BANTAM--A Torrington teenager stood before a judge on Tuesday for allegedly murdering his mother.
Nicholas Hulme, 18, appeared in Bantam Superior Court after being extradited back to Connecticut from Sleep Hollow, New York. His bond remained at $1.5 million for the murder charge, and $25,000 for a larceny charge for stealing his mother's car.
Sleepy Hollow Police took Hulme into custody on Nov. 6. According to his warrant, Hulme admitted to police that he strangled his mother, Wendy Hulme, 49, three days earlier at her Torrington home.
Hulme said that on Nov. 3 the two were driving to New York to admit him to a drug rehabilitation clinic, but he decided he did not want to go. They drove back to his mother’s house on Forest Street in Torrington and continued to argue. Hulme said his mother “came at him” and he grabbed her around the throat and “choked” her. He said she then appeared “purple and unresponsive.”
After the fight, Hulme told police he took his mother’s car, drove to a nearby bank, and took $100 from her bank account. He said he then drove to Waterbury where he purchased heroin and crack and proceeded to use the drugs. After that, Hulme said he drove to New York City, New Jersey, Bridgeport, and Fairfield before arriving in Sleepy Hollow.
Wendy Hulme’s body was discovered after her mother, Eileen Clarke, called Torrington Police to report Wendy and Nicholas as missing persons. According to court documents, Clarke told police that Nicholas had an addiction to narcotics.
On Nov. 6 police conducted a welfare check at Wendy Hulme’s home. They discovered her body on the third floor in a bathroom. Her head and neck were covered by a towel.
The Office of the Chief Medical Examiner ruled Wendy Hulme’s cause of death as neck compression.
Neighbors described Hulme as a quiet, kind woman who worked as an office manager at Positive Dental Care, less than a mile from her home. "Wendy was gentle, considerate, thorough,” Dentist Dr. Alphonso Mack said of his colleague.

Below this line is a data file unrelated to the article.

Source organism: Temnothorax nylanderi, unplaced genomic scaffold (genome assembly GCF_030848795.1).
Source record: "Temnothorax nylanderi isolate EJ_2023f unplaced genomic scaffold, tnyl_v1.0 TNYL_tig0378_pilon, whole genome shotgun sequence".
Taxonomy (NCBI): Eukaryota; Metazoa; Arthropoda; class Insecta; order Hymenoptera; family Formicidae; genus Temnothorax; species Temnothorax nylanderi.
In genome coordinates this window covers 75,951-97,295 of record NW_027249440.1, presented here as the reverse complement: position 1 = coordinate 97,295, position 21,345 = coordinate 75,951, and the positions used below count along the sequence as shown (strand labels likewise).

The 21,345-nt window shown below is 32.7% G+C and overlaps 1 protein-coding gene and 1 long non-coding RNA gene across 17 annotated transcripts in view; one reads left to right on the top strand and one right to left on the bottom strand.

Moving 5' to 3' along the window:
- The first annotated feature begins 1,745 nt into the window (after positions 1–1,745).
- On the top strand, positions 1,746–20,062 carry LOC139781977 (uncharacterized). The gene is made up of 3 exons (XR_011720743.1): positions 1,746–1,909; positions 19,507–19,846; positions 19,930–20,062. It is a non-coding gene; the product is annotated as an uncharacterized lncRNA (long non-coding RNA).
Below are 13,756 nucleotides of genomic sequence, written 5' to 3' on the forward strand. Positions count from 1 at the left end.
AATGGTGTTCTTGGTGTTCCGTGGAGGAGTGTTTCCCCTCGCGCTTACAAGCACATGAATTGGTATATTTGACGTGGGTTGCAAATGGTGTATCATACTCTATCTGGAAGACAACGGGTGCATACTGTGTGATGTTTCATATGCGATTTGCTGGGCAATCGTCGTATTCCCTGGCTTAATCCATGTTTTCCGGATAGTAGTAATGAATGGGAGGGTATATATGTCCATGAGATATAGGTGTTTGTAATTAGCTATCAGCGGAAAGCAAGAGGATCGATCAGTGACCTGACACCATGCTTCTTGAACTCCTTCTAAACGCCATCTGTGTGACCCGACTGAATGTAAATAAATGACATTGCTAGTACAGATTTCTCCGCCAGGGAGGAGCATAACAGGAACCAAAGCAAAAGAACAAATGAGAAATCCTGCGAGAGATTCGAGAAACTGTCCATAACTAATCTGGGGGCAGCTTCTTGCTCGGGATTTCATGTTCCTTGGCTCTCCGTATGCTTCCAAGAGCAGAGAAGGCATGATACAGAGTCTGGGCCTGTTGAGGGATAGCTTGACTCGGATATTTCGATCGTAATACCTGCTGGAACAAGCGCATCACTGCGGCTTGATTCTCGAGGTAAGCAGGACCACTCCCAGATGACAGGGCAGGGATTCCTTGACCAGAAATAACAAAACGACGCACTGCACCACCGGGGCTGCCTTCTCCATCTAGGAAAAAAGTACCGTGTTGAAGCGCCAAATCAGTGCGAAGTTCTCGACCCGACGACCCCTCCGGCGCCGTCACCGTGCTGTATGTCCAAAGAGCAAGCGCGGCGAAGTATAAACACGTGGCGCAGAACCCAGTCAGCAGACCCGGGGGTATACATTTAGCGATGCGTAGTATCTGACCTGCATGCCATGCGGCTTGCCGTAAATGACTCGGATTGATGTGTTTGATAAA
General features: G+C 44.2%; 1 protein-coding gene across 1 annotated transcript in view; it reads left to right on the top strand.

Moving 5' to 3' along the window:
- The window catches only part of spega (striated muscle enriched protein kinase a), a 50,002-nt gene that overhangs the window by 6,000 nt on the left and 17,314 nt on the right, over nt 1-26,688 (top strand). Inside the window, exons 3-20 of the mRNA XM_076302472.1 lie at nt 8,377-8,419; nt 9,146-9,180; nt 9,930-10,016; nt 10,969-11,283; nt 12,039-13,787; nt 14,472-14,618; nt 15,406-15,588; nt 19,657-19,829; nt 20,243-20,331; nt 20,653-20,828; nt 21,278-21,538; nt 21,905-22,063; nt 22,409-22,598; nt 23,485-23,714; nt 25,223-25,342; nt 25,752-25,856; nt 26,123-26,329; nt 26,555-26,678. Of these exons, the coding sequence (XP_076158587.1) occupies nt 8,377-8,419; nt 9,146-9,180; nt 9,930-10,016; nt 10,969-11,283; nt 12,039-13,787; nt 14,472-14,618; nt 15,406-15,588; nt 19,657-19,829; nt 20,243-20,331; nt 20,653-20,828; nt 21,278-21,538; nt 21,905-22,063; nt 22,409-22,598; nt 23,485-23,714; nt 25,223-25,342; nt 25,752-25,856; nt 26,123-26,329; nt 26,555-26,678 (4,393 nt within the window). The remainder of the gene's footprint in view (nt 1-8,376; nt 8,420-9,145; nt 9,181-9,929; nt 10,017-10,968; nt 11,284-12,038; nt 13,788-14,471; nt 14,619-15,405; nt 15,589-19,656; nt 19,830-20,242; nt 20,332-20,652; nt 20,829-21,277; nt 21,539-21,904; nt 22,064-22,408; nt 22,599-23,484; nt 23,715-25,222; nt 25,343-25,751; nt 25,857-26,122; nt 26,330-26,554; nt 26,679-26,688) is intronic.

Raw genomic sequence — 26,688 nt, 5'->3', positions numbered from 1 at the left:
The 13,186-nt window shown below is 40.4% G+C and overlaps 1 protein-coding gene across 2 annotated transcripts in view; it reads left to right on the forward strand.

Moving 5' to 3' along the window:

Wendy Hulme’s sister, Allison Hulme-Messier released a statement on behalf of her family:
On Nov. 6, the world lost a gentle, beautiful soul in Wendy Hulme. My sister Wendy was likely the kindest person I know. She was humble, quiet, giving, always thinking of everyone but herself. Wendy had been a special-education teacher and one-on-one tutor with children. She loved being with children, loved reading, loved to write, and especially loved her son Nicholas.
Nicholas meant everything to her; he was her life, there was nothing she wouldn't give or do for him. It is extraordinarily tragic that we have lost her so suddenly and violently. My father, mother, sister and children are all in shock, in grief and very hurt by what has happened and we all wish that we could turn back time and hug her just once more, see her beautiful smile, tell her that we love her.
No family is perfect. All parents struggle at times to manage teenage children. If you know of a family struggling, reach out and lend a hand, give them a call, ask if there is something you can do to help. Life is too short to shut the door on those in need.
Nicholas Hulme is due back in court on Dec. 9.